Presented by AdColony
In 1848, gold was discovered at Sutter’s Mill. Thousands flocked to Northern California, seeking their fortunes in mountain streams. Seven years later, it stopped. The surface ore was gone, and the easy money disappeared. The California Gold Rush was over.
Fast forward to December 2017. Bitcoin crashed hard — also about seven or eight years after its big rise began.
While hundreds of years apart, these two gold rushes show us that value is often linked to a level of uncertainty. No one really knew how much gold there really was, and with Bitcoin, the level of unpredictability was exponentially higher than any economic outlook or sports game outcome. One minute it was low, the next sky-high, then a massive drop.
Podcast inventory, and the value of that inventory, is also experiencing a boom. The number of podcasts has grown to 700,000 (though 75% of them will discontinue production within a year) and there are nearly 30 million episodes in the wild, up from 18.5 million last year.
There’s a long-tail problem to podcast growth though. If you get more than 36,000 podcast downloads, you’re in the top 1% — and if a website told you it had 36,000 weekly views with no reliable measurement, you’d laugh. Additionally, the vast majority of podcasts are low-quality and not worth yours, or anybody else’s, dollars.
Brand advertisers are jumping on podcasts like crazy, but why? The double-digit stats of podcast audience growth is impressive and they are following the audience. 62 million people listened to a podcast last week and podcast ad spend is projected to hit $1 billion by 2021.
Sixty million people isn’t that much. Compare that to mobile gaming, for instance, where 2.2 billion people globally are active mobile gamers, and of those, 62% are playing multiple times a day. That’s a 67x difference in audience volume. If you’re an advertiser looking to reach people on their mobile devices, sure, podcast audiences are mostly using their smartphones. But if you’re looking for scale, you’re not going to find it.
That’s just one reason why mobile app ad spend is also growing in the double-digits and expected to hit $64 billion worldwide and $13 billion in North America. (13x podcasts!) The elephant-in-the-room reason is that mobile apps offer far more than just reach. While audio certainly has an impact, particularly on long-term memory, the short-term impact of video ads is far more effective.
With sight, sound, and motion, advertisers can connect the viewer’s emotion to the brand, product, or service, and create a solid personal relationship. Additionally, two-thirds of podcast ads are read by the host, which means the advertiser has little control over branding elements like music, cadence, tone, and style of the delivery.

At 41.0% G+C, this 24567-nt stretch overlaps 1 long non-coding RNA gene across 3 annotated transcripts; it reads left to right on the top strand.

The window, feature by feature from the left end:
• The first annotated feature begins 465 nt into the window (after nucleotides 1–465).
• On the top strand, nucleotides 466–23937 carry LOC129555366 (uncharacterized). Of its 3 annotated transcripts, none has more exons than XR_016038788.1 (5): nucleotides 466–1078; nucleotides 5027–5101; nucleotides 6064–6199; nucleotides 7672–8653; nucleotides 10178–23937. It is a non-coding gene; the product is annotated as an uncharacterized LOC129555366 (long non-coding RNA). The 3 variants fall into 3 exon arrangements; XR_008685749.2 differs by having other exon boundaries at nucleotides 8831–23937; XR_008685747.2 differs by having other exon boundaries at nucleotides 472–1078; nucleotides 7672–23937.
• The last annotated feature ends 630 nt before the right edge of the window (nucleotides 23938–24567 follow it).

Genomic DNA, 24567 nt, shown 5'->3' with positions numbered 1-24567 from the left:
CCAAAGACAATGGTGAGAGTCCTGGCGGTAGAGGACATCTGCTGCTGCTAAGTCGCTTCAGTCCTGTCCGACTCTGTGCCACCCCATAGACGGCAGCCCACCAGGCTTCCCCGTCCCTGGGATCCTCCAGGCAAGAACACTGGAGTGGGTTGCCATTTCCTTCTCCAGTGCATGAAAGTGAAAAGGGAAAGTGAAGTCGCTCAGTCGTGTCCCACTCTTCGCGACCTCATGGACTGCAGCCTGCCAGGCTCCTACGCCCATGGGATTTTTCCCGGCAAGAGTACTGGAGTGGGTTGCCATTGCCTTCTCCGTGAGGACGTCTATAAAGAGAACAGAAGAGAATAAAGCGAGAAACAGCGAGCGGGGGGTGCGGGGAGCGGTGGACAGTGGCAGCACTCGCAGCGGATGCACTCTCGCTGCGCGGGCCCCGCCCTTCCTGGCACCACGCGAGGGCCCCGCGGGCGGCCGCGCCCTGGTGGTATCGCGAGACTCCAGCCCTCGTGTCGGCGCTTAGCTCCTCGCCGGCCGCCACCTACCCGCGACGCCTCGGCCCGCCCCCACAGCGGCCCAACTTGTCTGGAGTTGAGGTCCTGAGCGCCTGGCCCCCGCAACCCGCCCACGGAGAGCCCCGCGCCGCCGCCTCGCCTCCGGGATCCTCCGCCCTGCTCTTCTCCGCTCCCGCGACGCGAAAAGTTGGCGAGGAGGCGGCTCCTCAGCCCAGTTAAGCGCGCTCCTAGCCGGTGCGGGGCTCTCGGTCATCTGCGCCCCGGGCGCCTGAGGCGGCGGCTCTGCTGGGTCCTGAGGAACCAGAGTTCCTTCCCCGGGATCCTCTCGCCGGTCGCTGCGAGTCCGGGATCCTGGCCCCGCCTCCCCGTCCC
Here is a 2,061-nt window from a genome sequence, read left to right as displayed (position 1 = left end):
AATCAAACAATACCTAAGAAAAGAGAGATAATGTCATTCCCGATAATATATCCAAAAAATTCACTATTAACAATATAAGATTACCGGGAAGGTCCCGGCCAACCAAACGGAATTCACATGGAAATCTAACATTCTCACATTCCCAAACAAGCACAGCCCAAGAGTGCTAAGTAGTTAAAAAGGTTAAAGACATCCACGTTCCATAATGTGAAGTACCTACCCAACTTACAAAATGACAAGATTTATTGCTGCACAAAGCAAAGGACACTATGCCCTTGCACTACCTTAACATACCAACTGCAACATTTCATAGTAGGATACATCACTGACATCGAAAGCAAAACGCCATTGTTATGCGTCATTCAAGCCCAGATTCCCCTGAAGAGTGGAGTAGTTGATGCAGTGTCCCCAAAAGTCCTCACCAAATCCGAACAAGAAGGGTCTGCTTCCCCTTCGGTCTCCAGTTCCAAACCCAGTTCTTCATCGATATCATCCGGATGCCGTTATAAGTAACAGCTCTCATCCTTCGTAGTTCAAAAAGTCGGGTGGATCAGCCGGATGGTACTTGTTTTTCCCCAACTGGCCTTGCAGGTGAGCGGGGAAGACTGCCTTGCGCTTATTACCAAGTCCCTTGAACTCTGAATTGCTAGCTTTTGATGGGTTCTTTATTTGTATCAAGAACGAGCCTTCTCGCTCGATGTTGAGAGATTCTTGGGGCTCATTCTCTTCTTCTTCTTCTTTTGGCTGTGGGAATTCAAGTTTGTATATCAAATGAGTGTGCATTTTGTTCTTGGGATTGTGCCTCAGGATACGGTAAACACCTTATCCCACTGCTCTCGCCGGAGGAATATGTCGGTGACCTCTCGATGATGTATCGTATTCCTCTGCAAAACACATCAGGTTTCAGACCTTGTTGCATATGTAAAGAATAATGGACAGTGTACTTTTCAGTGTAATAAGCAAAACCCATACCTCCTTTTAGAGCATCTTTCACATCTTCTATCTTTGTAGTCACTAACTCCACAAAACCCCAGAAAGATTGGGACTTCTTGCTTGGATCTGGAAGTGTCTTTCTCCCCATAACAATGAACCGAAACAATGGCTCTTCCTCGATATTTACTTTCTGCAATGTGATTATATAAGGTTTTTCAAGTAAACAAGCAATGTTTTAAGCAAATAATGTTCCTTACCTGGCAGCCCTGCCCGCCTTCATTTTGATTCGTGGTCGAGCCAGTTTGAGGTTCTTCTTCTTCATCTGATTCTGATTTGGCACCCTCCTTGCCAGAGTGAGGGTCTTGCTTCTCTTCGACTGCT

Ad skipping in podcasts is also a problem. The biggest listening platforms (Apple, Spotify and Stitcher) all offer a button that allows the listener to skip 15 or 30 seconds ahead — which is not-coincidentally the length of an advertisement. In mobile apps, on the other hand, it’s totally different. Most (88%) mobile users watch ads all the way through to the end and then continue back to their content or gaming experience, and then you have rewarded video, where consumers choose to start, view, and engage with the video.
A matter of measurement
The reason we know this — that most mobile users complete the video ad — is because we have measurement. Advertisers and publishers know exactly how engaged viewers are because they are getting reporting on how many people are seeing, finishing, and also, with interactive video, actively engaging with the content of the ad.
Podcasters have no such access to impression or viewability metrics, let alone engagement. Despite efforts from the IAB to corral the industry with standard metrics, and from independent publishers like NPR to record “listening events,” Apple does not support any of these, not even at the impression level, which is table stakes for digital advertisers.
Podcasts can be downloaded from hosting networks, aggregation services, or independent websites, truly, a decentralized form of media. There is no way to simply tally how many people have listened to an episode. Podcast analytics are an estimate, at best. Advertisers are using a medium born of the 20th century (e.g., radio) and also stuck with 20th-century measurement.
Which brings me to what podcasting is, and should be, used for — exactly what radio has done for advertisers for the past 99 years: toll advertising. Old school term! Businesses would pay for the cost of a program in exchange for a brand mention, which is still alive and well in podcasts.
Don’t get me wrong, I love podcasts. It’s basically all I listen to if I’m not working out. Stuff You Should Know, RadioLab, Malcolm Gladwell’s Revisionist History, This American Life, My Favorite Murder. It’s a long, diverse list.
If you’re a startup brand like Casper was, and are looking for grassroots brand awareness, podcasts are an interesting experiment. But if you want scale and performance, and you want to be able to accurately measure the ROI on your spend, podcasts are not where you should be directing your dollars. For a targeted mobile audience and high-impact, trackable campaigns, mobile video is still your best bet.
Jonathan Harrop is Senior Director of Global Marketing & Communications at AdColony.
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